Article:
Silent reflux also known as Laryngealpharyngeal reflux or LPR is a form of Gastroesophageal reflux disease or GERD.
GERD is a very common disorder and this is when the foods and acids in the stomach come back up into the esophagus.
This heartburn can happen to anyone at any stage in their lives and can usually be treated with over the counter medication or prescribed medicines.
But for some people the food and acid can come right up into the back of the throat and voice box which is okay on the odd occasion but if it happens regularly it is called Laryngeal-Pharyngeal Reflux or LPR which can lead to serious problems if left untreated.
It is caused by the dysfunction of the lower and upper oesophageal sphincter muscles. In some cases many people do not have symptoms of heartburn and this is why it is called silent reflux. And because of this it can be undiagnosed or miss diagnosed.
The problems associated with Laryngealpharyngeal reflux are very different from GERD these can include:
• Recurrent hoarseness
• Frequent coughing spells
• Adult asthma
• Sore throats that are hard to cure
• Sinus problems
• Excessive mucus in your throat
• Feeling a lump in your throat
• Burning sensation in the throat
You see acids that pass quickly through the esophagus does not have a chance to irritate that area and this is why patients quite often don’t appear to have symptoms of heartburn. However acid that pools in the back of the throat and voice box will cause prolonged irritation which will result in the symptoms of silent reflux.
To determine if you have LPR a Laryngoscopy can be done.
A Laryngoscopy examination will let your doctor examine the back of your throat and surrounding areas without sedation. If the area is red and inflamed you may have LPR.
Treatment for LPR is a combination of lifestyle changes as well as medications and LPR should not be ignored as it can turn into something more serious – cancer.
Lifestyle changes that can help reduce or eliminate Silent Reflux are:
• Stop smoking – smoking will reduce the tone of the muscle of the lower oesophageal sphincter.
• Avoid tight fitting clothing as this can cause pressure on the stomach and this in turn can cause reflux.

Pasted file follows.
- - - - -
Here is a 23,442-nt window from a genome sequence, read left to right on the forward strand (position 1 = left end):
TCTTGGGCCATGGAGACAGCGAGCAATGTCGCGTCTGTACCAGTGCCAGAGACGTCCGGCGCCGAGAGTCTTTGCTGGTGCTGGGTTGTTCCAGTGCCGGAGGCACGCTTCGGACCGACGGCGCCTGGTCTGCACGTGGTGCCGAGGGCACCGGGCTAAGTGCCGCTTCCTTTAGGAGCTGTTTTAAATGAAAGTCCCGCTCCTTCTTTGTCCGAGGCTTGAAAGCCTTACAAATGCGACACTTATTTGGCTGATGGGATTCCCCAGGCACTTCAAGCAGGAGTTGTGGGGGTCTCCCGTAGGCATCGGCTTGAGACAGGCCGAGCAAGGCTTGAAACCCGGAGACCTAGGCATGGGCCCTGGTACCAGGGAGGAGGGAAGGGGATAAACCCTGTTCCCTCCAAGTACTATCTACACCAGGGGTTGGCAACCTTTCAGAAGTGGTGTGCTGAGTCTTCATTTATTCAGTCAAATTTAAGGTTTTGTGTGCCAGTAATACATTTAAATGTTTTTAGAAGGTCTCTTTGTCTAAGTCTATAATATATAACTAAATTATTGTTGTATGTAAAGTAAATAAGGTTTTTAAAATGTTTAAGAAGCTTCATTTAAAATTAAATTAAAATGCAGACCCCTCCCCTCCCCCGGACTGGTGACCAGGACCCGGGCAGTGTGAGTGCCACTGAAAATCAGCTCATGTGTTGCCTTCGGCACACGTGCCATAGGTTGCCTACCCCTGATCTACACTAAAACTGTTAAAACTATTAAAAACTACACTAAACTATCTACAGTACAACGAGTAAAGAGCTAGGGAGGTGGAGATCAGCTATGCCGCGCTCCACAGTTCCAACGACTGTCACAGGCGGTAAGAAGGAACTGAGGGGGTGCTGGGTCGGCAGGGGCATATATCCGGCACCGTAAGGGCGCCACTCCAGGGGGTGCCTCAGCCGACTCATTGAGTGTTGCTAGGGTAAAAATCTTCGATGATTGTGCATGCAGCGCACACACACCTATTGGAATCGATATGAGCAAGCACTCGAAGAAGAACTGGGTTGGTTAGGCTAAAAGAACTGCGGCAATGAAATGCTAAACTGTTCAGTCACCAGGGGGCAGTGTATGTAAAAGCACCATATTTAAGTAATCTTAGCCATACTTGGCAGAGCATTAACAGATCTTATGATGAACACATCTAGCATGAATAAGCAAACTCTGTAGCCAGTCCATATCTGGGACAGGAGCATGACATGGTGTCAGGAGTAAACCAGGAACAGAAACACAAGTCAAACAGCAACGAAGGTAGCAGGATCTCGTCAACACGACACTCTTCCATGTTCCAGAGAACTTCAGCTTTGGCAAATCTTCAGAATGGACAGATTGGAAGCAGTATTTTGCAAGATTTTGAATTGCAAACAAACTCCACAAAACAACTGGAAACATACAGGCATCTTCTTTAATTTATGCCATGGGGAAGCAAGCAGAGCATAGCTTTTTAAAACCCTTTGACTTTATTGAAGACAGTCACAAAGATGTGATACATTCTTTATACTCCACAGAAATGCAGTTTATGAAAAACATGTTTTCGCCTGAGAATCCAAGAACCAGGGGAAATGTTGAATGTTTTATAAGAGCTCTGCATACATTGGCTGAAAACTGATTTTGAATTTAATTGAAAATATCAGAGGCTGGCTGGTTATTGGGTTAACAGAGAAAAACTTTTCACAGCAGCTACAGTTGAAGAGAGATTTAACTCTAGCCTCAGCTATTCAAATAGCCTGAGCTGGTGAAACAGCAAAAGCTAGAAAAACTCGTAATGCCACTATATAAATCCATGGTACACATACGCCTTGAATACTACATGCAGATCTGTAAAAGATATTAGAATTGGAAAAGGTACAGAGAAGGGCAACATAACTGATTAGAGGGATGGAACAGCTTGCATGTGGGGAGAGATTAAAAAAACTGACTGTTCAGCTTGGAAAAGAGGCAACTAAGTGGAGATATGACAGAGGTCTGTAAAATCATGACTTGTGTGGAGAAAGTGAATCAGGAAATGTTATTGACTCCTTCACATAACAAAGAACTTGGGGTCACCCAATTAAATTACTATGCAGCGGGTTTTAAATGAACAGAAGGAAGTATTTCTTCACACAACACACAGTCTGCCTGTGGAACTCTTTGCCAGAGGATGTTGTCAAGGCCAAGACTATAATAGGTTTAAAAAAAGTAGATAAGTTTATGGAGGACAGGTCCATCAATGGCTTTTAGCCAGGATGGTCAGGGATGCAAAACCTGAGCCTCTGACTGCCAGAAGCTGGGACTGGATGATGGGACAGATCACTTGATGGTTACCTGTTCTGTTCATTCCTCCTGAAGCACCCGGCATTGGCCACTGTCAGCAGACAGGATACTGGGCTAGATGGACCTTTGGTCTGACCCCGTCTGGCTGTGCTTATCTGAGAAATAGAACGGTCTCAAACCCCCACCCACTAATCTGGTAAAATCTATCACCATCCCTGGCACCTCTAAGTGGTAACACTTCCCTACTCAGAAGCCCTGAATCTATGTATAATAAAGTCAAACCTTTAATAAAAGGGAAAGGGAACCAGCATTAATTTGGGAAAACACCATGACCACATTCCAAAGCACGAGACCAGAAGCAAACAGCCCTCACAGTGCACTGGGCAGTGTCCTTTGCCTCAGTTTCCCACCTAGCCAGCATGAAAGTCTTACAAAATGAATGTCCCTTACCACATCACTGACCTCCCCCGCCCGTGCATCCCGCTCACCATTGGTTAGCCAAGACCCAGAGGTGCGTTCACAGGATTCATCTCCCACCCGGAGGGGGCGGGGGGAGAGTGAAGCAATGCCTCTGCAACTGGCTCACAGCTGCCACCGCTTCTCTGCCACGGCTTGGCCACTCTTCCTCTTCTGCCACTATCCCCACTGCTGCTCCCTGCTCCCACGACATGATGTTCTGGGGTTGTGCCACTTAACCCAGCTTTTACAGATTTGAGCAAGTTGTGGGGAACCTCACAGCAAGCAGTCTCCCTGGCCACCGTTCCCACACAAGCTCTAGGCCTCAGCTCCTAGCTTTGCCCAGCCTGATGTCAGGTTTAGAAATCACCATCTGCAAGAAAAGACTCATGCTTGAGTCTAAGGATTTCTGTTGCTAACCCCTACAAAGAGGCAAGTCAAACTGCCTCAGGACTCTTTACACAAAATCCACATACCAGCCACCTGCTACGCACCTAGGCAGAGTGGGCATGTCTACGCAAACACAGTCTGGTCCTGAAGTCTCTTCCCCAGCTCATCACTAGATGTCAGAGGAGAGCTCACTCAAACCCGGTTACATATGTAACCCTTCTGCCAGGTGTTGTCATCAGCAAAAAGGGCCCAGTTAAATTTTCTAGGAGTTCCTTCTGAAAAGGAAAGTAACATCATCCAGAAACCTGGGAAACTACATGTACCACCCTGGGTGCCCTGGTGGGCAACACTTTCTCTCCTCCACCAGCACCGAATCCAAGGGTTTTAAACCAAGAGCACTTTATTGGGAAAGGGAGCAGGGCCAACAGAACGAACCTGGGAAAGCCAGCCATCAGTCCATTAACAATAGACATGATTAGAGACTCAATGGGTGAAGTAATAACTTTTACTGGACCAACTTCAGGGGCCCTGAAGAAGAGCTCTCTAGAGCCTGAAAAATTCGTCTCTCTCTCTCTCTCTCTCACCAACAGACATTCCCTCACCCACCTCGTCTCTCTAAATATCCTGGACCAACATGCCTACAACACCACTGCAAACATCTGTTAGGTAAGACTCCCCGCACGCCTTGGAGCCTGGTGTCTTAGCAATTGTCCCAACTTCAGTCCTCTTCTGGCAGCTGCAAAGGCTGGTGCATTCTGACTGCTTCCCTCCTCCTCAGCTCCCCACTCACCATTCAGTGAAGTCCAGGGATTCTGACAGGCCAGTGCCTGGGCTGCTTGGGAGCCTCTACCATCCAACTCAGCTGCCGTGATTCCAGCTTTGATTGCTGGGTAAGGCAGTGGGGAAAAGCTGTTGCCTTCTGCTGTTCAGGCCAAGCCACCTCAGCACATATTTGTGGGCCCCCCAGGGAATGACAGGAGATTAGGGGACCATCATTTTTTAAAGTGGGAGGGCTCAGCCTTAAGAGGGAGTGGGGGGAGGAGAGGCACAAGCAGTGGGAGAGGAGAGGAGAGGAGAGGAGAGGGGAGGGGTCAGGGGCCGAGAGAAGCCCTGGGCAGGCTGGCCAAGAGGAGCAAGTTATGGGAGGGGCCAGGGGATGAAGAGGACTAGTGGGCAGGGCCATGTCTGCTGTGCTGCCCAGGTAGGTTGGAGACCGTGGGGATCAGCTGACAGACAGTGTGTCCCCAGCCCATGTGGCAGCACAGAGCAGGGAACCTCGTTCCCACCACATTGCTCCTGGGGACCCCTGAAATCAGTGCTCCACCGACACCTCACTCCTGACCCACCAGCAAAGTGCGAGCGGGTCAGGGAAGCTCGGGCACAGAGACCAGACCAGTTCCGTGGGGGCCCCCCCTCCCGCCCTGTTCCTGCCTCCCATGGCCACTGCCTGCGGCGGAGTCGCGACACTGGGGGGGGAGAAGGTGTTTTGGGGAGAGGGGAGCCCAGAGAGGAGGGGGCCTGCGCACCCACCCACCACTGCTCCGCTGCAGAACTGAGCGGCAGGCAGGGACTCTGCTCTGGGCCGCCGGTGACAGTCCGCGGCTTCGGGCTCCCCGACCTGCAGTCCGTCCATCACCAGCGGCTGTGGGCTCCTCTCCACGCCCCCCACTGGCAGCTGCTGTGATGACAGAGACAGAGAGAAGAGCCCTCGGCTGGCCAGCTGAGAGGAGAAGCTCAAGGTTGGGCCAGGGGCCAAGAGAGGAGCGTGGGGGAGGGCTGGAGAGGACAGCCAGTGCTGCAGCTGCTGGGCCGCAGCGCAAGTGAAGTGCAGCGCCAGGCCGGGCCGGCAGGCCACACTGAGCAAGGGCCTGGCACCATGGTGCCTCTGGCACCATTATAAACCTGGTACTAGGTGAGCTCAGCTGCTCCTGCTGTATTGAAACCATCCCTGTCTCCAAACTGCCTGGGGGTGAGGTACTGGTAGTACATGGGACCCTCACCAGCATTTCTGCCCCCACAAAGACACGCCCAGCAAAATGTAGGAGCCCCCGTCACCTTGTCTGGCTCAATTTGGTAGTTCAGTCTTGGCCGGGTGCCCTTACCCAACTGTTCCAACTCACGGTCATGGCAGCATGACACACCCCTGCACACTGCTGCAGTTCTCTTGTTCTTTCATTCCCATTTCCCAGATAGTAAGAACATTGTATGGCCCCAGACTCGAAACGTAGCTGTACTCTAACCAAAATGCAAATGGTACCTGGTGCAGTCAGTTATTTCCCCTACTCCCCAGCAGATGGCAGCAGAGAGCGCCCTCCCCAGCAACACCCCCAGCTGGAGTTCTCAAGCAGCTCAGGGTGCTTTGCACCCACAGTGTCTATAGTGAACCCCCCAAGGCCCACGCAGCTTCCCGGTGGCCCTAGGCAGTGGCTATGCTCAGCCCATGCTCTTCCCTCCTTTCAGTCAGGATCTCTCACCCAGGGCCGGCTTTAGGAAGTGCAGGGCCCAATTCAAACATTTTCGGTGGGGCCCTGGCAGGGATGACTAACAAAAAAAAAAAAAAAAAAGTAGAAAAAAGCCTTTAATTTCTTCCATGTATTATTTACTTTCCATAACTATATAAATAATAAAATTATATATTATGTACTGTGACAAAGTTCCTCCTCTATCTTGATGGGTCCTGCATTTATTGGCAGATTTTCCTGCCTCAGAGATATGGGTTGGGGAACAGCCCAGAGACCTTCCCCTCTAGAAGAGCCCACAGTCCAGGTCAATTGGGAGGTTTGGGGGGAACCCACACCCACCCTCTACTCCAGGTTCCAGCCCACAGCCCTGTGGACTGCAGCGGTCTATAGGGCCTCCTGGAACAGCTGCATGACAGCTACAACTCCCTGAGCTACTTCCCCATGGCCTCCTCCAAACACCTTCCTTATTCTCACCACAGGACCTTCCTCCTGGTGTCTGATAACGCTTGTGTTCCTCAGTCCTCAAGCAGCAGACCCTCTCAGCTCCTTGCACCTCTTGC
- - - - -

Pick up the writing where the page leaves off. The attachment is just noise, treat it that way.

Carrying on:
• Elevate the head of your bed at least 6 inches this will help stop the acid coming back up into your throat when laying down.
• Don’t eat too late. Stop eating at least 3 hours before going to bed, you are better of going to bed on an empty stomach.
• Lose weight for some even just losing a few pounds will stop acid reflux.
• Avoid certain drinks such as caffeine, carbonated and alcohol especially late at night.
• Avoid certain foods such as chesses, fried , citrus, red sauce and chocolate.
Medications such as Proton Pump Inhibitors and H2 Blockers these are medications such as Prilosec OTC and Zantac can help in reducing the acid reflux.
In cases where medication and lifestyle changes do not help LPR then surgery may be the best option.
Surgery is a last resort and this is only for the people where medication and lifestyle modifications make no difference in reducing acid reflux. Surgery is then recommended to tighten the lower esophageal sphincter muscle.
The operation for LPR is called Nissen Fundoplication it was developed by Dr Nissen who originally developed with operation.
What happens in the operation – a valve is created using the floppy upper portion of the stomach and it is then folded around the end of the esophagus (the tube that allows your food to enter the stomach). This new valve will help stop the food and acids from coming back up into the esophagus.
After the operation most patients will see results within two weeks. However it is recommended that they take medication for at least two months after surgery after which the medication can be tapered off, as well as keeping up the lifestyle changes.